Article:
The intent of the present study was to provide a better definition of the structure of the ALL–stromal interface at the electron microscope level, while investigating lamellar organization, continuity, and discontinuity in the central cornea just under the ALL. As viewed by TEM, the ALL has long been noted to be formed by a dense network of fine, randomly oriented collagen fibers, which are slightly smaller in cross section than the underlying stromal collagen. 11 Such general features have also been noted in more contemporary TEM studies of the ALL, 18 yet provide few clues as to the orientation and/or origin of various fibril bundles. Orientation and origin were more the goal in the present study. In initial ultrastructural observations using TEM (Horne J, et al. IOVS 2003;44:ARVO E-Abstract 885), different types of terminal endings of these anterior lamellae were noted. The present report is a completion of the first stage of these analyses which are presented as further evidence for there being both insertions into the ALL and extensions from the ALL to the anterior stroma. The TEM methodology, with its associated ultrathin sectioning, has the resolution to demonstrate the existence of the fibrillar overlapping occurring at this interface but cannot reliably reveal the total length of the fibrillar projections from either the ALL or the stroma into its neighboring tissue. High-voltage TEM (HVTEM), or TEM with a goniometer, may provide a better view of the extent of projection. The former (HVTEM) has demonstrated thicker fibrils crossing this interface that “could be followed for up to 1.5 μm,” 19 but it is as yet unclear whether these images represent the total length of such fibrils. In recent second-harmonic laser imaging of the same region of cornea, it was concluded that prominent lamellae inserts into the ALL, 14 but such imaging does not have the resolution to see the detail observable with TEM. However, the laser imaging of what appears to be lamellar insertions show features similar to those seen in light microscopy (not shown), very low magnification TEM images (e.g., Fig. 1of this article), or even SEM, 13 as well as showing remarkable similarity to the diagrams based on light microscopy provided by Sir William Bowman. 10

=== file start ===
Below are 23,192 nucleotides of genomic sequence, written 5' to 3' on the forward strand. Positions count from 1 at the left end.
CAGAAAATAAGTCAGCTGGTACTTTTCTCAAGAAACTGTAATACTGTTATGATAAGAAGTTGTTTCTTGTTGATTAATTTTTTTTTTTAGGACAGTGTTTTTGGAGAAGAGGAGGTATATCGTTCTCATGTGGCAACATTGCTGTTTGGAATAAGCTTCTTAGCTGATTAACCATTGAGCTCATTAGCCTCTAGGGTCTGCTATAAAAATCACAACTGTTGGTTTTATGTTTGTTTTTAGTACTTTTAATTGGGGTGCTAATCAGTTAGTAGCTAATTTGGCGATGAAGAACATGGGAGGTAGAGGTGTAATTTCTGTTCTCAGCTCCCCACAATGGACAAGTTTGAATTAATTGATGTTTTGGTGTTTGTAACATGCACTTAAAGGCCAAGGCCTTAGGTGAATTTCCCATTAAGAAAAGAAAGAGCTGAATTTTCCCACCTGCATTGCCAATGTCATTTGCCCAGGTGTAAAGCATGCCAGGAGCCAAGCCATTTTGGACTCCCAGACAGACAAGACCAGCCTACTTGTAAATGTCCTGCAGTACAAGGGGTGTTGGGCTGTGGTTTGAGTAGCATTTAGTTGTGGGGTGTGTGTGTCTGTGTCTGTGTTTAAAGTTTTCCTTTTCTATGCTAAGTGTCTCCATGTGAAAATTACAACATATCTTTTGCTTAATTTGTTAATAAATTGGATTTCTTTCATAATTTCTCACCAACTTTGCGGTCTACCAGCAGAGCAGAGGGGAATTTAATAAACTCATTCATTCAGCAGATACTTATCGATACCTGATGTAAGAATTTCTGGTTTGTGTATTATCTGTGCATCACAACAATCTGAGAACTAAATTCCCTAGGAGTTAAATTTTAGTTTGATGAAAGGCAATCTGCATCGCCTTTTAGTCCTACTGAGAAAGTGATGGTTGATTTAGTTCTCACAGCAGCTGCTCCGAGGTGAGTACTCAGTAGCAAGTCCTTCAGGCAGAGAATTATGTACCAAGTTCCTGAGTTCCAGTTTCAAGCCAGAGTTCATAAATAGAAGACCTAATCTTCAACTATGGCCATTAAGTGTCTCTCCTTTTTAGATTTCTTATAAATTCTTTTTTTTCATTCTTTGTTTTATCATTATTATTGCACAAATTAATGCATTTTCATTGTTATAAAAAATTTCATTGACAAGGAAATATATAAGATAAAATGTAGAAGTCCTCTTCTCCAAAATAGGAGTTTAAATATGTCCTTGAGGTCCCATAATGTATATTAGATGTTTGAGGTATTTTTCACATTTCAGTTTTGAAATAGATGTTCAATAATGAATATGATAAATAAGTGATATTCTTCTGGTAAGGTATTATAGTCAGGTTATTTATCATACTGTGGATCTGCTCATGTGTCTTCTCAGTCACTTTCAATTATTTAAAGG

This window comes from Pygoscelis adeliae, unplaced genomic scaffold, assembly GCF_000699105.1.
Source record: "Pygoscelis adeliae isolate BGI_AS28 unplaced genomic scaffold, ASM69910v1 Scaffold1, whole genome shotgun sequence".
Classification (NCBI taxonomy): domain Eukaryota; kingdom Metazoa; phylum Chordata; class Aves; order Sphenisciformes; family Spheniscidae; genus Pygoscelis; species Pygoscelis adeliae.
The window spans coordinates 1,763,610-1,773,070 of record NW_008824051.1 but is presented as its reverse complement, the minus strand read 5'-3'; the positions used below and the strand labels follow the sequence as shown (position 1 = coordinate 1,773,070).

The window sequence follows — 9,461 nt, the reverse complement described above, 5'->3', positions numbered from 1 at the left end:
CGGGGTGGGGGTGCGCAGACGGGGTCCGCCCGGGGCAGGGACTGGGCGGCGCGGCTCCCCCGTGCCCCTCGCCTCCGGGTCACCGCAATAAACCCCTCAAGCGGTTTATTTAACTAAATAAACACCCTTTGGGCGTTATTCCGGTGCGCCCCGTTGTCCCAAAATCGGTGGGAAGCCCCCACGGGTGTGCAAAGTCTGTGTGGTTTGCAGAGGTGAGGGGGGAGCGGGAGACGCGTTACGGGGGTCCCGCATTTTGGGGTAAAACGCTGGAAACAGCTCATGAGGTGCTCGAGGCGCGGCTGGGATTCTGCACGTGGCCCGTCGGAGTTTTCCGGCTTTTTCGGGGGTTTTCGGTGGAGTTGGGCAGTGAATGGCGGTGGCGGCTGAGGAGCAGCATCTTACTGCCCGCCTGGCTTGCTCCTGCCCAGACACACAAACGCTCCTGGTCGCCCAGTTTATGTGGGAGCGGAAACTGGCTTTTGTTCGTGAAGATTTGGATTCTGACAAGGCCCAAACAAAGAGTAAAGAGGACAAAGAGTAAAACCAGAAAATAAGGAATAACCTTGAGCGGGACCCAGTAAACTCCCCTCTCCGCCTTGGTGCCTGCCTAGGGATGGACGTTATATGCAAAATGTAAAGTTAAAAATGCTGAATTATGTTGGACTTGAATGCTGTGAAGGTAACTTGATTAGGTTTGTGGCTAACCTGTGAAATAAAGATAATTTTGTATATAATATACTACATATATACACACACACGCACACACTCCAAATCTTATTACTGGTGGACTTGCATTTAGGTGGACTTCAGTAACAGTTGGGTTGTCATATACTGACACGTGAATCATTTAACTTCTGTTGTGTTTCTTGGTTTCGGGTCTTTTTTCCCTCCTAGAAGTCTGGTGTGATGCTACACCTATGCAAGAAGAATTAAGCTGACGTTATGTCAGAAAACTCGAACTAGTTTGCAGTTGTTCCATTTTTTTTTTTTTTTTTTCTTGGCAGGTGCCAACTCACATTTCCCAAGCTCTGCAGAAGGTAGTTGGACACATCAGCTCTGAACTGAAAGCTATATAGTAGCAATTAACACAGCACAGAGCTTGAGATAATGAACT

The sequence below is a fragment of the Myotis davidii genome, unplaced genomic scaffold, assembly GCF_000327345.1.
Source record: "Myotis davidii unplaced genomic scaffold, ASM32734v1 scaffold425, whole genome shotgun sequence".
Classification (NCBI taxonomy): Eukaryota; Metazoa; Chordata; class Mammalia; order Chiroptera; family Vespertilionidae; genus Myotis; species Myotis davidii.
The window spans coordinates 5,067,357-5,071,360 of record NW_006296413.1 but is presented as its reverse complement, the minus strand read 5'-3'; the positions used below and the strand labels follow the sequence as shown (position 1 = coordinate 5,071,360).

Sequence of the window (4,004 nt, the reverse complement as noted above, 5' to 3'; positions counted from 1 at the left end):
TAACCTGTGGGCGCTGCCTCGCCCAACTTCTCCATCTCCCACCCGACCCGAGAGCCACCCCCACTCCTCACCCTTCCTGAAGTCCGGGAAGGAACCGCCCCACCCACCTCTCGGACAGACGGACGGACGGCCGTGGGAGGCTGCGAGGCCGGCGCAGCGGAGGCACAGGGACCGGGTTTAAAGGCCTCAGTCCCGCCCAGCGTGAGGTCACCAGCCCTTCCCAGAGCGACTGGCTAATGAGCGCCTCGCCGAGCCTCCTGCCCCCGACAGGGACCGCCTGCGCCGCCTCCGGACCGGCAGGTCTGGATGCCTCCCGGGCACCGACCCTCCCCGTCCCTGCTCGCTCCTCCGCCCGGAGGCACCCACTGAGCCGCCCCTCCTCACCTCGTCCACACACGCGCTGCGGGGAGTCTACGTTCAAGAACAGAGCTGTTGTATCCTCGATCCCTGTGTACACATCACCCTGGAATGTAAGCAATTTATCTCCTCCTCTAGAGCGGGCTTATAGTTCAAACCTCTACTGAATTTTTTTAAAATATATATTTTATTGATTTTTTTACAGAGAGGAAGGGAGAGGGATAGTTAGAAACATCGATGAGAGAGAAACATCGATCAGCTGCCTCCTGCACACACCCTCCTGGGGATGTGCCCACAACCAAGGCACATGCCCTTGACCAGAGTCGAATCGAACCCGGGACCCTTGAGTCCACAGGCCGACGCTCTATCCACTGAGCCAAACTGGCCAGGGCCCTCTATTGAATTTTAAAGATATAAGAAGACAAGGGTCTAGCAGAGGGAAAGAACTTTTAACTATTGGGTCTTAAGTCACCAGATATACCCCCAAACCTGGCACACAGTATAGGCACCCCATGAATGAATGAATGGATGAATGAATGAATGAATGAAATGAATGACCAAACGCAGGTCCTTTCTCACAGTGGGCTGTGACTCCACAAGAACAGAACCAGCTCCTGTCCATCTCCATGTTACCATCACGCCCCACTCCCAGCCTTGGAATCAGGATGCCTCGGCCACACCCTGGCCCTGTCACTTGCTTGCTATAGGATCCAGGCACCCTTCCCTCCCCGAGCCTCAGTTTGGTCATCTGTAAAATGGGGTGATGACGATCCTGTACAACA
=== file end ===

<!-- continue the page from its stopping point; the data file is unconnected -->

At the present time, it is only possible to speculate on the possible origins and/or functions of insertions into the ALL. The present TEM imaging suggests that some of these insertions arise from branches of anterior lamellae and this then raises the important issue of the course and orientation of any of the lamellae in the anterior stroma. One perspective on the physiology of the corneal lamellae is that they are essentially flat and very elongated bundles that follow a course from one side of the cornea to the other. However, it was long ago considered and in quite some detail, that some lamellae may well bridge the maximum diameter of the cornea, whereas others are arranged across much shorter distances. 20 More recent observations have indicated that the anterior lamellae actually overlap each other quite extensively, and the extent of this so-called interlacing between the most anterior lamellae is more substantial than in the mid- or posterior stroma. 8 18 21 22 In addition, evidence has been presented that the lamellae also branch and even insert through one another. 23